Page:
British Columbia may see some changes in their secondary school curriculum. It’s an exciting change and a step towards reconciliation as schools may require Indigenous studies for students to graduate.
For the 2023/2024 school year, BC Education wants to change the curriculum a little bit. In collaboration with Indigenous communities, schools in BC will potentially introduce some new classes. The ministry of education feels that this is an effective step towards making amends and that students will be all the better when they develop a deeper understanding of this history.
Residents of BC will know by August 2022 if these new courses will be implemented. For the time being, the ministry is collecting feedback. Indigenous studies are already offered in post-secondary institutions, but so far there is no mention of what could potentially change for them. There may be a chance that language courses will be introduced, but there is no announcement yet.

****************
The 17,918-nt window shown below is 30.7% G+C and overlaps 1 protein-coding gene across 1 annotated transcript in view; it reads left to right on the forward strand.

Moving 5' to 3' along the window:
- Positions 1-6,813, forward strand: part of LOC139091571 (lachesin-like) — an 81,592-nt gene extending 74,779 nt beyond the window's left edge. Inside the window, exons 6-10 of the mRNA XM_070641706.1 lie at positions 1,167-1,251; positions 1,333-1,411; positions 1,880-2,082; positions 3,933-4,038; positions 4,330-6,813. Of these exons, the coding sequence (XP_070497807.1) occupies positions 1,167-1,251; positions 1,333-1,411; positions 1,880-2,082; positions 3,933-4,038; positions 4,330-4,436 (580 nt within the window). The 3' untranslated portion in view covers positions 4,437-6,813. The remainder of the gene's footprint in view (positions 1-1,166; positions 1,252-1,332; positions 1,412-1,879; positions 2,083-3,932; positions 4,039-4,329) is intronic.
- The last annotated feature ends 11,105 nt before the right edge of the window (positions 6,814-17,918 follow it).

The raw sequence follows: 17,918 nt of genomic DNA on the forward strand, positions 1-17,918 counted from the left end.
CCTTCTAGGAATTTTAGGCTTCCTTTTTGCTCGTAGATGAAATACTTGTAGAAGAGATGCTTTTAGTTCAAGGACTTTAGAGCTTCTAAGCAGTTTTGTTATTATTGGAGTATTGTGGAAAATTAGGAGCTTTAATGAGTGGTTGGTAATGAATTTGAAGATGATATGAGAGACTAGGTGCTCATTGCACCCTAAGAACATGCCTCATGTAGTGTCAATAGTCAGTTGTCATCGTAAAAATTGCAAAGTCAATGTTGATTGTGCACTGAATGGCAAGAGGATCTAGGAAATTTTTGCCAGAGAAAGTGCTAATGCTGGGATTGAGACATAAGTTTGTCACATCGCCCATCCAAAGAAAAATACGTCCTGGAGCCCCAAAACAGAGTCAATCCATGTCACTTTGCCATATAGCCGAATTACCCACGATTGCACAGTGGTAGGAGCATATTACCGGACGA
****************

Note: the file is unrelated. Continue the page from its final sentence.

Potential New Courses
- BC First Peoples 12
- Contemporary Indigenous Studies 12
- English First Peoples – Literacy Studies 10
- English First Peoples – New Media 10
- English First Peoples – Spoken Language 10
- English First Peoples – Writing 10
- English First Peoples – Literary Studies & New Media 11
- English First Peoples – Literary Studies & Spoken Language 11
- English First Peoples – Literary Studies & Writing 11
- English First Peoples 12
The above courses are most likely going to be alternatives to the regular English 10 to 11 courses. It allows students to improve their written English communication while exploring an important aspect of Canada’s history. Overall, students need 80 credits to graduate, but 4 of those must be an Indigenous-focused course.
BC Education will also hold language courses that range from grades 5 to 12. These are not likely going to be mandatory after grade 8, much like French. Some of the languages that will be taught are
- Upper St’at’imcets
- And many more languages!
Why does this matter?
With any change, there’s always opposition. Some might find this useless, or even a backwards step. In fact, the opposite is true. Canada has a long history of oppression towards the original inhabitants of the country. Introducing these courses is a step towards reconciliation.
As a result of the oppression, Canada’s culture isn’t as established as other countries. Through these courses, students can now actually make a connection with how Canada was before the settlers arrived.